Australia's Biggest Cultural Celebration of its kind
Rock on down to
NAIDOC Week celebrations are held across Australia starting on the first Sunday of July, to celebrate the history, culture and achievements of Aboriginal and Torres Strait Islander peoples.
NAIDOC is celebrated not only in Indigenous communities, but by Australians from all walks of life. The week is a great opportunity to participate in a range of activities and to support your local Aboriginal and Torres Strait Islander community.
NAIDOC stands for ‘National Aborigines and Islanders Day Observance Committee’. This committee was once responsible for organising national activities during NAIDOC Week and its acronym has since become the name of the week itself. Find out more about the origins and history of NAIDOC Week by visiting the National NAIDOC Website.
Each year, a different city hosts the National NAIDOC Awards Ceremony. The host city, National NAIDOC Poster Competition and the NAIDOC Awards recipients are selected by the National NAIDOC Committee.
Local community celebrations during NAIDOC Week are encouraged and often organised by communities, government agencies, local councils, schools and workplaces.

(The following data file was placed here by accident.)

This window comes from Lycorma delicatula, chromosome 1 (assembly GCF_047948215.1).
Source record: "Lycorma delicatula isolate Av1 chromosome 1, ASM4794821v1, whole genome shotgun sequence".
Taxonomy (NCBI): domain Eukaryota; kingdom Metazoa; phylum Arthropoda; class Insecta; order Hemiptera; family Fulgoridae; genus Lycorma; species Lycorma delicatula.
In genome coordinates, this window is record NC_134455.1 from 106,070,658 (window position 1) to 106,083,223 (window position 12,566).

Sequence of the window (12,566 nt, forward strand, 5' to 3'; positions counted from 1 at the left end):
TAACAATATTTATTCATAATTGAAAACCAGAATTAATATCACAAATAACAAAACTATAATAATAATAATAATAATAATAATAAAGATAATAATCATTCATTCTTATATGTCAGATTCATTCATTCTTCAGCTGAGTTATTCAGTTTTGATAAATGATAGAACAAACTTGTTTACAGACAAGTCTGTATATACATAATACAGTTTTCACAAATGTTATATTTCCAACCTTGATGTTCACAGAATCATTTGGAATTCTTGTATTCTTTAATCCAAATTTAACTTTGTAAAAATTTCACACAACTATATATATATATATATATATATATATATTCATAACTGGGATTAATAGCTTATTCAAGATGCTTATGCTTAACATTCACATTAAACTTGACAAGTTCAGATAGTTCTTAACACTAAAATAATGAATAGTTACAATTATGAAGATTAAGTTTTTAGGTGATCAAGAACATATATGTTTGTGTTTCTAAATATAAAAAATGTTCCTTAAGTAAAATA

National NAIDOC website - www.naidoc.org.au
VOICE. TREATY. TRUTH.
We invite you to walk with us in a movement of the Australian people for a better future.
The Indigenous voice of this country is over 65,000 plus years old.
They are the first words spoken on this continent. Languages that passed down lore, culture and knowledge for over millennia. They are precious to our nation.
It’s that Indigenous voice that include know-how, practices, skills and innovations - found in a wide variety of contexts, such as agricultural, scientific, technical, ecological and medicinal fields, as well as biodiversity-related knowledge. They are words connecting us to country, an understanding of country and of a people who are the oldest continuing culture on the planet.
And with 2019 being celebrated as the United Nations International Year of Indigenous Languages, it’s time for our knowledge to be heard through our voice.
For generations, we have sought recognition of our unique place in Australian history and society today. We need to be the architects of our lives and futures.
For generations, Aboriginal and Torres Strait Islander peoples have looked for significant and lasting change.
Voice. Treaty. Truth. were three key elements to the reforms set out in the Uluru Statement from the Heart. These reforms represent the unified position of First Nations Australians.